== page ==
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Proghrelin peptides: Desacyl ghrelin is a powerful inhibitor of acylated ghrelin, likely to impair physiological effects of acyl ghrelin but not of obestatin:A study of pancreatic polypeptide secretion from mouse islets

Regulatory Peptides
Publication Date
DOI: 10.1016/j.regpep.2010.06.005
  • Ghrelin
  • Acyl Ghrelin
  • Desacyl Ghrelin
  • Obestatin
  • Pancreatic Polypeptide
  • Pp
  • Pp Cells
  • Biology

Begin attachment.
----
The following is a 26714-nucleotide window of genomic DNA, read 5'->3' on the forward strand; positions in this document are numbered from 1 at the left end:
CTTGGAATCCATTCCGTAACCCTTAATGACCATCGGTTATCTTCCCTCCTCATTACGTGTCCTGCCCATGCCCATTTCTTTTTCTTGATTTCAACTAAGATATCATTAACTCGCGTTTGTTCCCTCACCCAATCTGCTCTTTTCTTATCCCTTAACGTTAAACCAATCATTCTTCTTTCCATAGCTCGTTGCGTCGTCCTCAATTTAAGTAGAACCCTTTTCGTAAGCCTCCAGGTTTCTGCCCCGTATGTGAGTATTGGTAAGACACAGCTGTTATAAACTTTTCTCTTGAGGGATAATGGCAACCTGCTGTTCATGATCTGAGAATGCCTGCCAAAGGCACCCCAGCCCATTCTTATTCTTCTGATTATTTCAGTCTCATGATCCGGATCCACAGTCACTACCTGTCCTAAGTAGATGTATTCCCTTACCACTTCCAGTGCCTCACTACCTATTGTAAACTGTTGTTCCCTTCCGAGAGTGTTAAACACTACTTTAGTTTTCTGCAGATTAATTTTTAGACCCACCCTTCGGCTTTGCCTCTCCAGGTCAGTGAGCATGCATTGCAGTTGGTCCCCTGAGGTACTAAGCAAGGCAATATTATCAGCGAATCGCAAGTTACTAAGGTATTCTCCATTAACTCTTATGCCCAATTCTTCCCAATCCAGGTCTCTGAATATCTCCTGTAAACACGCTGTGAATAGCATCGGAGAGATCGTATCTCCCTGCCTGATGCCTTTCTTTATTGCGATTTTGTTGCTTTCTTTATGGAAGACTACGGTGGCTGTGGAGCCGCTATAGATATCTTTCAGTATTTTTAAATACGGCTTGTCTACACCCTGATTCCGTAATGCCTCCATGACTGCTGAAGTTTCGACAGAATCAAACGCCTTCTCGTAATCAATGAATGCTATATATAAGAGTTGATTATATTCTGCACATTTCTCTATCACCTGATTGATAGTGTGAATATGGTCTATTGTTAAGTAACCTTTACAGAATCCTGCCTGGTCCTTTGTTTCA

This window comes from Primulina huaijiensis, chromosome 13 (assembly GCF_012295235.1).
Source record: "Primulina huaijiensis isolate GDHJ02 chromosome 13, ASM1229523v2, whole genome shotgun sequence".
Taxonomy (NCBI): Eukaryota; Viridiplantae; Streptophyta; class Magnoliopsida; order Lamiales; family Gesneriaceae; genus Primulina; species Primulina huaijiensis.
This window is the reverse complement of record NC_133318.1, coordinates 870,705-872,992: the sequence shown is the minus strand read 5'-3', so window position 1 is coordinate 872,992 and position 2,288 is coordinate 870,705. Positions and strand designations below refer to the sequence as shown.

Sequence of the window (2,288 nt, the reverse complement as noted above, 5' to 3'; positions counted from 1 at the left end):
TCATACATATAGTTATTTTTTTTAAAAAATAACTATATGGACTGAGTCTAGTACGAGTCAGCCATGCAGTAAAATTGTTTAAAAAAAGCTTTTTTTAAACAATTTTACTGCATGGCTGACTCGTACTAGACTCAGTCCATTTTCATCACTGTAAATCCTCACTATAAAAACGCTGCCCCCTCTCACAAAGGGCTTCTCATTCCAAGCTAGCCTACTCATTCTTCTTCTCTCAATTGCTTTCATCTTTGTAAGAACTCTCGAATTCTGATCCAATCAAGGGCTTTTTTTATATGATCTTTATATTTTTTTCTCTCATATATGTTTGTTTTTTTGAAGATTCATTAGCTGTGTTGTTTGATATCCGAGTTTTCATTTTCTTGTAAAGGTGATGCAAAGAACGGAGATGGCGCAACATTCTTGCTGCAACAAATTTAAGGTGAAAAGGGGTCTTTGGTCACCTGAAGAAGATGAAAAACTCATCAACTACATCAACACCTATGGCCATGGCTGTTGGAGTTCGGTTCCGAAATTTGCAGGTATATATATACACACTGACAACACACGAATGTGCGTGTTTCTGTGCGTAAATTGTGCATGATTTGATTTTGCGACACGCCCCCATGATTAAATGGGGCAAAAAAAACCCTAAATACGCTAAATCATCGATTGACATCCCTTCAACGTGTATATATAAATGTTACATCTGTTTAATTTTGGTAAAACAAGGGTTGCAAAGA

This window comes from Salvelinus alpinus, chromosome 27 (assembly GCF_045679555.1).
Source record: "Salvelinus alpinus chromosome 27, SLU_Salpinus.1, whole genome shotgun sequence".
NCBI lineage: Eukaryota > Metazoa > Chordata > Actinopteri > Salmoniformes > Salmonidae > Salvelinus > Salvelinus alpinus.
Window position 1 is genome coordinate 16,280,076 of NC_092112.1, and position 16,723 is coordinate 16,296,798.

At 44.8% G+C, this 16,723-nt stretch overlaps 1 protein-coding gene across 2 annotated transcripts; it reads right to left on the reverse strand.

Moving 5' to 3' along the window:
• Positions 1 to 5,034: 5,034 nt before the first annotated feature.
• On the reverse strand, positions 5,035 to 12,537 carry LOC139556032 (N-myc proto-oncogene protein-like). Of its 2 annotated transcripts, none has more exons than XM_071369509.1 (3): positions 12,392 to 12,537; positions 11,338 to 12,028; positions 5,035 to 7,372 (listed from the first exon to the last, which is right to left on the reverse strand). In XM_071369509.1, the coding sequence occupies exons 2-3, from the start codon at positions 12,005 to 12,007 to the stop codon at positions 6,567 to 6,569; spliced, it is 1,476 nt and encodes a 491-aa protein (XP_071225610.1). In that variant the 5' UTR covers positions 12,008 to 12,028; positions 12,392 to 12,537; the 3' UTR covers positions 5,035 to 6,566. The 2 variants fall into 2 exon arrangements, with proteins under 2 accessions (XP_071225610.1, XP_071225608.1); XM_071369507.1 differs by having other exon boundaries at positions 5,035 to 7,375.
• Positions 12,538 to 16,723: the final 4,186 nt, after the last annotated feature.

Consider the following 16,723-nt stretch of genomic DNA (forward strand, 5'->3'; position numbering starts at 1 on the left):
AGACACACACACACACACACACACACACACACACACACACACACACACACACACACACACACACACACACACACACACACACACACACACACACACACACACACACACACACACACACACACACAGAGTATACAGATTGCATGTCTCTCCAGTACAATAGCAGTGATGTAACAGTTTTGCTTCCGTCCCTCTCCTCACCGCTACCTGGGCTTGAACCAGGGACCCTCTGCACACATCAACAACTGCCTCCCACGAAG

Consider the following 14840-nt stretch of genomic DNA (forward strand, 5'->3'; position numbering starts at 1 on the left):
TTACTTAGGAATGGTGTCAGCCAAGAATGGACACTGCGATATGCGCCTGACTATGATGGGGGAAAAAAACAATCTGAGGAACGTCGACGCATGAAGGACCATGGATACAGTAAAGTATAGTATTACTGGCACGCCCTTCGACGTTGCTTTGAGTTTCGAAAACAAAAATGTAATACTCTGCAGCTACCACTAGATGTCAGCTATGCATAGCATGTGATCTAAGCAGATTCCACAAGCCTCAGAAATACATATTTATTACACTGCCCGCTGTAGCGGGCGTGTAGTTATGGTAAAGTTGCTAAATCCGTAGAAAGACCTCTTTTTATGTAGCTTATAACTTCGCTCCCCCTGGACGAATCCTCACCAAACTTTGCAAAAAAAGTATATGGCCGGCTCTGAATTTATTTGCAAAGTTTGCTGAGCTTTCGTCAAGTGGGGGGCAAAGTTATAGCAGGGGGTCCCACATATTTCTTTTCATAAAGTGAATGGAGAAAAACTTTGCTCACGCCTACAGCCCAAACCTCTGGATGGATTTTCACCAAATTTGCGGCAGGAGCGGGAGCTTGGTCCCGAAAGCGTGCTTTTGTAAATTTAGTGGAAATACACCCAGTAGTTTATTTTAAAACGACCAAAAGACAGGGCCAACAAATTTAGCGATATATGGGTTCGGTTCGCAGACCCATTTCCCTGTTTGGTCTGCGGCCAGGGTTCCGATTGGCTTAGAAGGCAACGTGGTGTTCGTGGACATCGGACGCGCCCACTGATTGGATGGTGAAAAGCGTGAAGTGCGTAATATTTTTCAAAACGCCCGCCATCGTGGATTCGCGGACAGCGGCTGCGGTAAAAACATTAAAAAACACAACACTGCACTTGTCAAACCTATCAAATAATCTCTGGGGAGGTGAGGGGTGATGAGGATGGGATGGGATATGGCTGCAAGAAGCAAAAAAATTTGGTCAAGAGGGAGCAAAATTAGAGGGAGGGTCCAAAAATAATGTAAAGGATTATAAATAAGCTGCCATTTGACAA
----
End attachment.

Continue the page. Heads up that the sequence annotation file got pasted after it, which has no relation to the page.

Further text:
Abstract Background Proghrelin, produced by the ghrelin (A-like) cells of the gastric mucosa, gives rise to cleavage products, including desacyl ghrelin, acyl ghrelin and obestatin. The products are thought to be secreted concomitantly. In an earlier study we found acyl ghrelin and obestatin, but not desacyl ghrelin, to suppress the release of hormones from isolated islets of mouse and rat pancreas. Results Using isolated mouse pancreatic islets to study the suppression of the spontaneous secretion of pancreatic polypeptide (PP) by acyl ghrelin and obestatin, we determined the EC 50 values for the two peptides. For acyl ghrelin it was 2 × 10 − 13 M (ranging from 1.7 to 2.8 × 10 − 13 M), for obestatin it was 10 − 13 M (ranging from 0.3 to 1.1 × 10 − 13 M). The Hill coefficient (i.e. the midpoint slope) for the acyl ghrelin dose–response curve was 0.30 (ranging from 0.21 to 0.35); the corresponding value for obestatin was 0.35 (ranging from 0.21 to 0.35). The PP-releasing effect of acyl ghrelin, but not that of obestatin, was counteracted by desacyl ghrelin. The acyl ghrelin dose–response curve was shifted to the right in a parallel manner by increasing concentrations of desacyl ghrelin. A Schild plot was constructed with a slope of 0.78, giving an apparent pA 2 value of 14. Conclusions The results favour the view that acyl ghrelin and obestatin suppress spontaneous PP secretion at physiologically relevant concentrations and that they act on separate receptors. However, we conclude also that desacyl ghrelin acts as a competitive, surmountable (and quite potent) inhibitor of acyl ghrelin. In view of the allegedly high circulating concentrations of desacyl ghrelin it is to be expected that the effect of acyl ghrelin – but not that of obestatin – will be impaired, in fact probably severely blunted by desacyl ghrelin, thereby compromising the functional significance of circulating acyl ghrelin. In addition, we suggest that isolated pancreatic islets are well suited for studies of receptors to acyl ghrelin and obestatin, and that suppression of PP secretion represents a convenient way to measure the effect of both these peptides.

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